Recall that The Center for the Digital Nonprofit evaluated NetHope members through the Digital Nonprofit Ability along the vertical axis of beneficiary focus and the horizontal axis of operationally focused. Jeanne Ross of MIT, who presented at the 2016 NetHope Summit in Atlanta, calls these axes digitalization (the customer/beneficiary axis) and digitization (the operational axis). It is through the tension created by these two forces that organizations can find their way to transform.
There are four pathways a nonprofit can take to go from the Tech-Enabled quadrant, where most nonprofits are today, onward to the Digital quadrant.
- The Vortex
- The Lift
- The Corner
- The Steps
We’ll address the Vortex pathway first because, while it does not lead to success, it is quite common in our observation. For many good reasons, such as restricted funds, a fragile organization, just-work-harder leadership style, or believing they are too unique, some organizations engage tentatively in the digital path. After some efforts, they usually end up back where they started instead of accelerating forward. This could be because they did not successfully resolve the deep and hard questions facing them such as:
- How is our revenue distributed today and how would we want it to be in 2030?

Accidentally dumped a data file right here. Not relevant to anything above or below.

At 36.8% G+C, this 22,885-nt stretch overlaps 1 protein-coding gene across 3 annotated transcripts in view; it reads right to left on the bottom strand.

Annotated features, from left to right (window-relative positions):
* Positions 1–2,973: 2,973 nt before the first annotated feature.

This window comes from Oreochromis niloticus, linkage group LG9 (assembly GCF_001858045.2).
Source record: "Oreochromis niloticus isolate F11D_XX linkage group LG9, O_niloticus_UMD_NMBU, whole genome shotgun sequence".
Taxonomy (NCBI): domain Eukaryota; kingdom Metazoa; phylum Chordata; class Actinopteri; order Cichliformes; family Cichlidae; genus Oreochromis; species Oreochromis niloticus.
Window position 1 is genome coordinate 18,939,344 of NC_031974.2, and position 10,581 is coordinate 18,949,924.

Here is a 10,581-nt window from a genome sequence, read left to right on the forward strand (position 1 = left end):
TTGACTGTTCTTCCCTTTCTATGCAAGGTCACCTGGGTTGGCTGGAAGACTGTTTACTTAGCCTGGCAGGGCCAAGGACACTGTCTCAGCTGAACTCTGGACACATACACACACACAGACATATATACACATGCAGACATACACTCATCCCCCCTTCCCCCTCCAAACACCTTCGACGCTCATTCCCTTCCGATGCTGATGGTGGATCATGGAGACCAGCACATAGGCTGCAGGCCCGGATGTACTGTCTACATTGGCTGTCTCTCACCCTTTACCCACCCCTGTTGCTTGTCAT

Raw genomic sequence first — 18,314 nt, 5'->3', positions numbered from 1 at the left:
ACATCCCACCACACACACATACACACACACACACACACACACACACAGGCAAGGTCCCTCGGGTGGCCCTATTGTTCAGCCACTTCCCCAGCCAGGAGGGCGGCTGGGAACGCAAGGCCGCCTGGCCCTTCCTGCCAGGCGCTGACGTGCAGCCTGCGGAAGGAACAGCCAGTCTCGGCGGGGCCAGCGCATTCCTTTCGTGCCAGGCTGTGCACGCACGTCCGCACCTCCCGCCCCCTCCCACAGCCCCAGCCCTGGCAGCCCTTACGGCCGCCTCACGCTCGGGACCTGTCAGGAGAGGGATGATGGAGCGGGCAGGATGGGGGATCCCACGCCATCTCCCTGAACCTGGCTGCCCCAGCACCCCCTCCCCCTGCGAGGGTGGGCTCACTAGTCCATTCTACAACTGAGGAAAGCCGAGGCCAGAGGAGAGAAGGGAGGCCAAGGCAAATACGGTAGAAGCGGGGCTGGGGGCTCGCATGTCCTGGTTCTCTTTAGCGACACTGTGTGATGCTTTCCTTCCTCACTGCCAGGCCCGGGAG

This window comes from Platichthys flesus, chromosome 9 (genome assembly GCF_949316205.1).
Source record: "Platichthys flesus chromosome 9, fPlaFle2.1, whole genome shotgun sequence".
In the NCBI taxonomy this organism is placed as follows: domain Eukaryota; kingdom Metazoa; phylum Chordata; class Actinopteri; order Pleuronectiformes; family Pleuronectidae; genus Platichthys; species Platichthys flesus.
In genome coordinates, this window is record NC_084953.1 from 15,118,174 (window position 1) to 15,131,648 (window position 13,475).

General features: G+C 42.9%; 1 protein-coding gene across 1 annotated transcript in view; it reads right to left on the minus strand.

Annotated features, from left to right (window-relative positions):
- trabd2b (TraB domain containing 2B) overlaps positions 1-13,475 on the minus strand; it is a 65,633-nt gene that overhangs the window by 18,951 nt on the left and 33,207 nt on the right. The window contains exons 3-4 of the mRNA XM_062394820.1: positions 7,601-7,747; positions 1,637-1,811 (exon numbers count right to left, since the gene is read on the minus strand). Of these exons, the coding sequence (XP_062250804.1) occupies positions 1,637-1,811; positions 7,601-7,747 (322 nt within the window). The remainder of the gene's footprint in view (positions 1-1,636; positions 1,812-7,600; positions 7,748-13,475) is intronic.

- Do we have a great understanding our partners and our partners’ partners?
- Why are people coming to us and would they continue if there was a more effective alternative?
- How satisfied are the people we serve?
- What profound organizational change will it take for us to digitally transform?
Or they failed to develop the capabilities necessary for change. On this last point of change-failure, John Roberts, CEO of myProteus, presented at the 2018 NetHope Summit in Dublin about the three types of change complexity and the three types of people capable of successfully ushering them. He strongly warns that mismatches in people/change complexity result in costly failures.
To be clear, there is no shame in doing good and staying put. Not every nonprofit can achieve exponential impact. Nonprofits caught in the Vortex might be better served to wait, let others take over, and follow on later by copying proven reference models.